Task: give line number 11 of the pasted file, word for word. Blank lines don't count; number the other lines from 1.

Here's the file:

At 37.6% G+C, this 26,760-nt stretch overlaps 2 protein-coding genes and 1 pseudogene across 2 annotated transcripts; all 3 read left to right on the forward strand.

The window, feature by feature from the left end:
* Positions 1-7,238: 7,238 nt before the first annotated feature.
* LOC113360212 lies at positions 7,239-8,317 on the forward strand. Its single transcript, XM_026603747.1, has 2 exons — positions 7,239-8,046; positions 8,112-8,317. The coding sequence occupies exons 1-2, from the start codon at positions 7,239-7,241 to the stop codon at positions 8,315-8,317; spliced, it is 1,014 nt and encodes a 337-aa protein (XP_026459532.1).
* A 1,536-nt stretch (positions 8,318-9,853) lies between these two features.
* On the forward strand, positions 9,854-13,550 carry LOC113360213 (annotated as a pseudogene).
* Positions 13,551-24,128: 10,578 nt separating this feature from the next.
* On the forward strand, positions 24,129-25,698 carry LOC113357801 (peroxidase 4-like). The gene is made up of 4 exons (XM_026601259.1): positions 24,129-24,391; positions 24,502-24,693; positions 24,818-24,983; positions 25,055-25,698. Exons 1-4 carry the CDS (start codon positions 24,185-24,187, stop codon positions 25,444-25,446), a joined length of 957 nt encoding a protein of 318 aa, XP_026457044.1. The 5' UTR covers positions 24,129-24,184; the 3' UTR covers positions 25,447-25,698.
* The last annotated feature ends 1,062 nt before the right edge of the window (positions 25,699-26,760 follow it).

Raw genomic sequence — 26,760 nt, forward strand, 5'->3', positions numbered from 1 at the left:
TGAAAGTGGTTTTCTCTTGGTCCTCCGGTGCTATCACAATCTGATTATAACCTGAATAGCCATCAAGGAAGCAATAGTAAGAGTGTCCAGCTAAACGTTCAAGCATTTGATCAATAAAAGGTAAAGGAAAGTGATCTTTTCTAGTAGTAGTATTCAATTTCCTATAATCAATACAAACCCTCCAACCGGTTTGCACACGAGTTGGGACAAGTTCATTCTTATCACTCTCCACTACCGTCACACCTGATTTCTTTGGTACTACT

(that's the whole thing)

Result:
TGAAAGTGGTTTTCTCTTGGTCCTCCGGTGCTATCACAATCTGATTATAACCTGAATAGCCATCAAGGAAGCAATAGTAAGAGTGTCCAGCTAAACGTTCAAGCATTTGATCAATAAAAGGTAAAGGAAAGTGATCTTTTCTAGTAGTAGTATTCAATTTCCTATAATCAATACAAACCCTCCAACCGGTTTGCACACGAGTTGGGACAAGTTCATTCTTATCACTCTCCACTACCGTCACACCTGATTTCTTTGGTACTACT